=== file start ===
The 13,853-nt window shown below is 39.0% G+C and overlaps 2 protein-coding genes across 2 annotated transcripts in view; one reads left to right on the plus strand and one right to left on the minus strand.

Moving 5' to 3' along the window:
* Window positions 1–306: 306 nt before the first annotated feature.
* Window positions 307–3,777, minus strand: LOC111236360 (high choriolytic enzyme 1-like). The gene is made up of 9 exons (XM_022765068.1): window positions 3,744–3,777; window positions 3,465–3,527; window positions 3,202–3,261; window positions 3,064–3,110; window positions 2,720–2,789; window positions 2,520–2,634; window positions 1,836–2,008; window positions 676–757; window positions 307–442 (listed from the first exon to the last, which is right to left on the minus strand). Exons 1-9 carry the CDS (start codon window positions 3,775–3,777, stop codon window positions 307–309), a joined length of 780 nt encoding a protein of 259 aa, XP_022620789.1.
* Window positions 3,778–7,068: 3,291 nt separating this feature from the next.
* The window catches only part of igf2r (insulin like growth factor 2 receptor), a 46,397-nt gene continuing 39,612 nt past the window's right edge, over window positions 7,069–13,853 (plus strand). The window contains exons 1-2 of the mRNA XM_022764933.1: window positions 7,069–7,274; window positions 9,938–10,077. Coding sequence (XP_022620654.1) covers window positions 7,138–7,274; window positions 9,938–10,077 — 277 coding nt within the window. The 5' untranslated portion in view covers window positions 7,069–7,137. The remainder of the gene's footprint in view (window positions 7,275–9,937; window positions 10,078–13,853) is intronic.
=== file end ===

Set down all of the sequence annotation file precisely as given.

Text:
The 13,853-nt window shown below is 39.0% G+C and overlaps 2 protein-coding genes across 2 annotated transcripts in view; one reads left to right on the plus strand and one right to left on the minus strand.

Moving 5' to 3' along the window:
* Window positions 1–306: 306 nt before the first annotated feature.
* Window positions 307–3,777, minus strand: LOC111236360 (high choriolytic enzyme 1-like). The gene is made up of 9 exons (XM_022765068.1): window positions 3,744–3,777; window positions 3,465–3,527; window positions 3,202–3,261; window positions 3,064–3,110; window positions 2,720–2,789; window positions 2,520–2,634; window positions 1,836–2,008; window positions 676–757; window positions 307–442 (listed from the first exon to the last, which is right to left on the minus strand). Exons 1-9 carry the CDS (start codon window positions 3,775–3,777, stop codon window positions 307–309), a joined length of 780 nt encoding a protein of 259 aa, XP_022620789.1.
* Window positions 3,778–7,068: 3,291 nt separating this feature from the next.
* The window catches only part of igf2r (insulin like growth factor 2 receptor), a 46,397-nt gene continuing 39,612 nt past the window's right edge, over window positions 7,069–13,853 (plus strand). The window contains exons 1-2 of the mRNA XM_022764933.1: window positions 7,069–7,274; window positions 9,938–10,077. Coding sequence (XP_022620654.1) covers window positions 7,138–7,274; window positions 9,938–10,077 — 277 coding nt within the window. The 5' untranslated portion in view covers window positions 7,069–7,137. The remainder of the gene's footprint in view (window positions 7,275–9,937; window positions 10,078–13,853) is intronic.